Such analyses, trade-offs, and allocations are in turn informed by humanistic insights. Drakeman explains, “Scientists and physicians can figure out whether a new drug actually extends lives, and mathematicians can calculate costs, but the STEM fields, by themselves, cannot provide a considered judgment about who should have those benefits and at what price.” The pursuit of STEM research at the expense of the humanities risks breaking the bond between the scientific and investment communities on the one hand, and the society they serve on the other.

Humanities research also has affected the quality of human life when it comes to the legal definition of rights. American society leaves this important work of definition largely to judges, but the ideas on which judges rely, and the constitutional doctrines they formulate, are inevitably influenced by humanities scholarship, especially in areas such as history and sociology. It wasn’t until the 1870s that the Supreme Court embraced the idea that the Constitution requires a “wall of separation between church and state,” as Jefferson wrote in his letter to the Danbury Baptists. I’m tempted to say “famous” letter, but the fact is it was not famous until Chief Justice Waite discovered it, essentially by accident, after following the advice of his Washington neighbor, the great proto-progressive historian George Bancroft. Drakeman concludes that “what the Court finds, when it looks ‘all the way down’ for the law, is what humanities scholars say is there.”

Humanities scholarship, particularly from the late nineteenth through the mid-twentieth centuries, has had long-term effects. One of Drakeman’s examples is that conservatives nowadays who favor any type of faith-based initiative have been placed on the defensive. But the defensive game they are forced to play, rather than being a dictate of the Constitution, is an artifact of very particular currents of historical scholarship, now more than a century old. Indeed, the Founders’ Constitution risks further distortion as the doctrine of “living constitutionalism” becomes an unrestricted license to use, and abuse, ever greater torrents of humanities scholarship. A little miseducation goes a long way.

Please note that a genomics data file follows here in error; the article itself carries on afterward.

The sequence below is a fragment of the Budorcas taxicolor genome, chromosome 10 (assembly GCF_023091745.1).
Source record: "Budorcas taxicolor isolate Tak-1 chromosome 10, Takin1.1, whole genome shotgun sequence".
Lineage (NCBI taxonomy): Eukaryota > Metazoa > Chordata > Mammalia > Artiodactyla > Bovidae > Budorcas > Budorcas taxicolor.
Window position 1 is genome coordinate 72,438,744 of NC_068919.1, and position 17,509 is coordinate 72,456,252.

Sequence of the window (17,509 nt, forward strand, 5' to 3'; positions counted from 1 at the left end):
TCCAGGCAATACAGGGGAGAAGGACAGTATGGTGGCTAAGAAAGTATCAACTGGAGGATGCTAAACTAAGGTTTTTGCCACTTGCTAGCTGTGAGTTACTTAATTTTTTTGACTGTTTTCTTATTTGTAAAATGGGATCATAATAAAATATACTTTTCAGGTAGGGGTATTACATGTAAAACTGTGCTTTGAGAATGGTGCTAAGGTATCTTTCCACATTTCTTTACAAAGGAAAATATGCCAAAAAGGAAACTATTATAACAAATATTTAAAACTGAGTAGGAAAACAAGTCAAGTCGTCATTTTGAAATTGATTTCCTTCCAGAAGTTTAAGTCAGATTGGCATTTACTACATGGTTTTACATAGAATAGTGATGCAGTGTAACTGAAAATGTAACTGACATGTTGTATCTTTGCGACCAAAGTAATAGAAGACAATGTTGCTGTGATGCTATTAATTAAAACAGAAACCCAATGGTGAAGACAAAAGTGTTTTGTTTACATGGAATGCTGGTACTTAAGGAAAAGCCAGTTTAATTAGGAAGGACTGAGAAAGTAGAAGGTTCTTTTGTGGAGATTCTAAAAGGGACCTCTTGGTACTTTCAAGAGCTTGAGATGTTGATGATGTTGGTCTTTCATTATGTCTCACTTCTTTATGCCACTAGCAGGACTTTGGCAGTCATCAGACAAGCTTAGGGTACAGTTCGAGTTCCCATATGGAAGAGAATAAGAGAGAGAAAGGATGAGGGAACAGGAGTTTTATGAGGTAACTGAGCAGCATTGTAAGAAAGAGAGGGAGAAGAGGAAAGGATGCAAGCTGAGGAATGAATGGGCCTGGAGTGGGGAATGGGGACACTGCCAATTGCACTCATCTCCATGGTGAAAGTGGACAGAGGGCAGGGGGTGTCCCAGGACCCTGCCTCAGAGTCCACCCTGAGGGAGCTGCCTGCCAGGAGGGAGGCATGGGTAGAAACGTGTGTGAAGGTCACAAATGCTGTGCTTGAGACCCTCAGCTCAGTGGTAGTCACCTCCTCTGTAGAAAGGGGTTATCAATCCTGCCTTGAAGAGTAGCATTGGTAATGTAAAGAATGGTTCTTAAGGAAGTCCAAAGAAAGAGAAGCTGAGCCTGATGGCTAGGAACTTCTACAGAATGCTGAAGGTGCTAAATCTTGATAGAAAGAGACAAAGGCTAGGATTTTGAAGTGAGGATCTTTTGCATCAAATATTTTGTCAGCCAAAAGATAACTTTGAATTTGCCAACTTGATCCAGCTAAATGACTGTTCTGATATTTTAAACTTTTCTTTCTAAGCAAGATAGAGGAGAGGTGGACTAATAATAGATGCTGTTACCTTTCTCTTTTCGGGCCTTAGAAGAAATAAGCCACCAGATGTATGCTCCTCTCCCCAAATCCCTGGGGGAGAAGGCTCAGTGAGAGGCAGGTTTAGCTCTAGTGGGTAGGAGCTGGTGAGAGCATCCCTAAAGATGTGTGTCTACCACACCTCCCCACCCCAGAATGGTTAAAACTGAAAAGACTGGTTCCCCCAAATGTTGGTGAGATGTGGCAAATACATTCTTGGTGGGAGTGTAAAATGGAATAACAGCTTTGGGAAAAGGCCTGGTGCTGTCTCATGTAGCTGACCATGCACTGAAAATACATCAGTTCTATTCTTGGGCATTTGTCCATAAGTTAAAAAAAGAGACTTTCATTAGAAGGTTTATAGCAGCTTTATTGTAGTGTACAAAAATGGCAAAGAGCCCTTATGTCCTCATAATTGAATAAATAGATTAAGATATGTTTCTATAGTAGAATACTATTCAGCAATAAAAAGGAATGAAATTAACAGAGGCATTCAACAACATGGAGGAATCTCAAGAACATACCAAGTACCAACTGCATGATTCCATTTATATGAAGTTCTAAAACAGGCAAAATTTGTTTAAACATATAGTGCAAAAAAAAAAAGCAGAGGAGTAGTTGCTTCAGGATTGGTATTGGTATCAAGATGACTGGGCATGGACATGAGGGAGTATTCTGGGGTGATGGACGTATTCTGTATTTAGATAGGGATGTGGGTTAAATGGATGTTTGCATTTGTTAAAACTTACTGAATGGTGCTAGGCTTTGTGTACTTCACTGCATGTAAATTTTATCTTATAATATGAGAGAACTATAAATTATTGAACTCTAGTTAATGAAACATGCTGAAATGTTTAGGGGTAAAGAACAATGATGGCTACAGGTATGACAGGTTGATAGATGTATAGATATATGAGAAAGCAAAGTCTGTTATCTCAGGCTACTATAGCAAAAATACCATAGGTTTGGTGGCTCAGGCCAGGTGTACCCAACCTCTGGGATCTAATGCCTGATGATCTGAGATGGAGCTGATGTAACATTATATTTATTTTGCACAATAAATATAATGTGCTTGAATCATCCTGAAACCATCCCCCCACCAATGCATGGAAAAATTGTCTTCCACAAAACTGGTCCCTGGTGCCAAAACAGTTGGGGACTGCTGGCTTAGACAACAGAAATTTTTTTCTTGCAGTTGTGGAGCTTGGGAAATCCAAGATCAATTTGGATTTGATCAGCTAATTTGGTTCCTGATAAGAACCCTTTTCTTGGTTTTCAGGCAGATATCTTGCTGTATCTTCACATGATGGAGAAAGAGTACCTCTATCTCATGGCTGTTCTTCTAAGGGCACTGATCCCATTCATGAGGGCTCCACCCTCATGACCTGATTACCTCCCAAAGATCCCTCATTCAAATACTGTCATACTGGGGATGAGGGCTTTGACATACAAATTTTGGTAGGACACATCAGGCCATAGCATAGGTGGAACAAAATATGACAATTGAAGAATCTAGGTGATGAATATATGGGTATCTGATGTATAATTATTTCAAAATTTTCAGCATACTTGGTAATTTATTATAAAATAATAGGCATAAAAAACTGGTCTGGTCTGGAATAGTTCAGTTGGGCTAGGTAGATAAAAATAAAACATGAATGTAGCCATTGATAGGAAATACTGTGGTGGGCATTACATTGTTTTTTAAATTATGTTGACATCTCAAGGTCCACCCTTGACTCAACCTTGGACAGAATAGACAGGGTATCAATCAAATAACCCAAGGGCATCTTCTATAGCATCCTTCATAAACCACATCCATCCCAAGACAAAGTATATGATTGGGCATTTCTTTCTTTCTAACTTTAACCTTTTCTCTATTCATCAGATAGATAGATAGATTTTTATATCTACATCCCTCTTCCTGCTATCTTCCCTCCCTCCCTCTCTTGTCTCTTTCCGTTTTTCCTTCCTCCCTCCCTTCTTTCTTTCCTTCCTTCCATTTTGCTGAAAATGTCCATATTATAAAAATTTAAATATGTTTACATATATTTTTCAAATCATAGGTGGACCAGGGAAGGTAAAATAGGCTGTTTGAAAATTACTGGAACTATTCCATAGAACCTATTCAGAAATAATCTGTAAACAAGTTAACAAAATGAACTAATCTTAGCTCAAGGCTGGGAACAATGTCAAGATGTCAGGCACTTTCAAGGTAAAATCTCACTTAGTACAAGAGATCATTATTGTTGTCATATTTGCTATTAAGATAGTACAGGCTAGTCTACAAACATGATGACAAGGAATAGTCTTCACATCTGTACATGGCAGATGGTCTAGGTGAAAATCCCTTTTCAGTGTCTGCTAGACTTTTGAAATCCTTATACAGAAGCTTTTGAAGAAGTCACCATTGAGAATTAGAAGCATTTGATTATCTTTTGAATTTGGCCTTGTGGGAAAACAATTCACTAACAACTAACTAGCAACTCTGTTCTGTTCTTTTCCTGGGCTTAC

Drakeman’s book makes clear that it is hard to make a convincing case for the humanities when academic scholarship seems unduly arcane, narrow, and tendentious. Unfortunately, it is in the nature of the academy to encourage scholarship that doesn’t resonate with the vast majority of citizens who are expected to support it. The solution, according to Drakeman, is a humanities scholarship of broader intellectual sympathies, cross-disciplinary orientations, and politically diverse viewpoints.

Drakeman thus rejects the arbitrary bureaucratic alignments that educational establishments both private and public have assiduously maintained, which have the effect of dividing and conquering the humanities. He also argues for a broader representation of fundamental moral-political preferences among humanities and social science scholars, in order to maintain and strengthen the bonds between the academic, scientific, legal, and investment communities, and between those communities and the general public. All four ultimately need the public’s support, and would best gain it if the public’s sensibilities and interests were more thoroughly represented. Alas, all of this is easier said than done. Perhaps the only thing harder than maintaining support for humanities scholarship in tight economic times is achieving sound humanities scholarship in any times.

In the last chapter, Drakeman alludes to one obvious consequence of academia’s insularity, and its obliviousness to its own usefulness: “If academic scholars do not provide what is needed, then my arguments for the financial support of the humanities will relate more directly to encouraging and sustaining the pursuit of scholarship outside the academy.” In fact, this is already happening, as humanities and social-science scholars who exhibit views more moderate or conservative than the academic mainstream look to outside organizations for the funding and dissemination of their ideas. We live in a world where at least some policy-makers and funders—would that there were more of them—think the humanities really are good for something, after all.

Writing with fluidity and grace, Drakeman accomplishes a lot in scarcely more than a hundred pages. Unfortunately, we probably can’t expect those responsible for the current assessment fad sweeping higher education to take much note of anything he says. But there is scarcely a thinking person who would not benefit from reading his book.